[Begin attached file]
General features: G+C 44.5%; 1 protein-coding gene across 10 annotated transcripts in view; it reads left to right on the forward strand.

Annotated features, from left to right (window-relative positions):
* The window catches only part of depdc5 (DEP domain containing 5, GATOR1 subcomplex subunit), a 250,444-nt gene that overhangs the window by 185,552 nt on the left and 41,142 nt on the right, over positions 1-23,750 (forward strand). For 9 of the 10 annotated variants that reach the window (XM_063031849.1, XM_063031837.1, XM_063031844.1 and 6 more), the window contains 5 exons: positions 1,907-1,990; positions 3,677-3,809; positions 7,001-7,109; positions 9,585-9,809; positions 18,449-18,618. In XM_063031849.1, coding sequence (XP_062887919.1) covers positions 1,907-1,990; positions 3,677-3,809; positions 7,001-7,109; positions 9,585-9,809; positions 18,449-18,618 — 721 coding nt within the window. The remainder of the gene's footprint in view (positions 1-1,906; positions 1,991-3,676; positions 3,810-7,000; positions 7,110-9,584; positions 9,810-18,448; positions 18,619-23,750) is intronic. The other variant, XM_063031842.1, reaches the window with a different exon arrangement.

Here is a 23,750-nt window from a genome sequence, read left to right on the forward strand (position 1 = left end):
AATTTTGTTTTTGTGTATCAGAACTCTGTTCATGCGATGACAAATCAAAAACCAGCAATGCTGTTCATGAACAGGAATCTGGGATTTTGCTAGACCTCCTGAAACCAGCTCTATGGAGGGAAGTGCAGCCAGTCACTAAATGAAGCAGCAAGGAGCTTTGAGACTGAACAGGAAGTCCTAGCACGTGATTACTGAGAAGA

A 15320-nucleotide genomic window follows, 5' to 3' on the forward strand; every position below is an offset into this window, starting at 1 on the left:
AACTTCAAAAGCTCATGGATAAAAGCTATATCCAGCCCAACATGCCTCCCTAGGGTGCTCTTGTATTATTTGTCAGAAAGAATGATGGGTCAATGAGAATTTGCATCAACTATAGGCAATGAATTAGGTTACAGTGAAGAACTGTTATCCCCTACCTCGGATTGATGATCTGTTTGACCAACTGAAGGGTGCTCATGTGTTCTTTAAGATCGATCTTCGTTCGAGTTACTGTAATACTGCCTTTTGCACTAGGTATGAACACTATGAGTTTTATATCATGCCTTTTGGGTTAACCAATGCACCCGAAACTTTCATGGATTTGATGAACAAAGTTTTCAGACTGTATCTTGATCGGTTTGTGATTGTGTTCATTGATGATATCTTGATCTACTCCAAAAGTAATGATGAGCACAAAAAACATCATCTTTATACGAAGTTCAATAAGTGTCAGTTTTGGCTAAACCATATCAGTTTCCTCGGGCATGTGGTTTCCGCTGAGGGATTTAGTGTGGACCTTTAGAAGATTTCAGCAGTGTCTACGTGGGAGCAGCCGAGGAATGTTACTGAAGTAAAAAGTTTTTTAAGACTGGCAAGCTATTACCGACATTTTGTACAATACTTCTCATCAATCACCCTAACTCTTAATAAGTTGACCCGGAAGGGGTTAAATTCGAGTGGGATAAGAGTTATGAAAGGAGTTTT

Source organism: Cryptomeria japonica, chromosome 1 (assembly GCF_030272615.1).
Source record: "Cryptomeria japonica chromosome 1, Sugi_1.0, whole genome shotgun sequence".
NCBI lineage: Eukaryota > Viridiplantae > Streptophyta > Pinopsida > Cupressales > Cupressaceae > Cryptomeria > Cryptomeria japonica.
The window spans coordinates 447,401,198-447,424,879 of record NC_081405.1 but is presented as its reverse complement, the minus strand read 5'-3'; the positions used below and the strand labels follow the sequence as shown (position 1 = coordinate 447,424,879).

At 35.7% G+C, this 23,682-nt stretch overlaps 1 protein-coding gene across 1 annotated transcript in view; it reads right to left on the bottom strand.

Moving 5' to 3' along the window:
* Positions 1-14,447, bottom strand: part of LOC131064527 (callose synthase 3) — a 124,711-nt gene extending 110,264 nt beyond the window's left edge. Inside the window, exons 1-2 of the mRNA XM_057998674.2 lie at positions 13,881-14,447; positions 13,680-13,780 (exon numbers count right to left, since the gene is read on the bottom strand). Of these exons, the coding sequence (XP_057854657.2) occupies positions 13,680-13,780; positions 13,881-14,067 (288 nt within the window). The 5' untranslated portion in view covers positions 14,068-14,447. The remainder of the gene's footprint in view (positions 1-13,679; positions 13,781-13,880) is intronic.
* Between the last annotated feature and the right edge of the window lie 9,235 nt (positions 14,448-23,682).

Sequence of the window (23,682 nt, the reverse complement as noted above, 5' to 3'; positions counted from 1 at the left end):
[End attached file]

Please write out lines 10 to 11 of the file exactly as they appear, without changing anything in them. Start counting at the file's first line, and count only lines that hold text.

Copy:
NCBI lineage: Eukaryota > Viridiplantae > Streptophyta > Pinopsida > Cupressales > Cupressaceae > Cryptomeria > Cryptomeria japonica.
The window spans coordinates 447,401,198-447,424,879 of record NC_081405.1 but is presented as its reverse complement, the minus strand read 5'-3'; the positions used below and the strand labels follow the sequence as shown (position 1 = coordinate 447,424,879).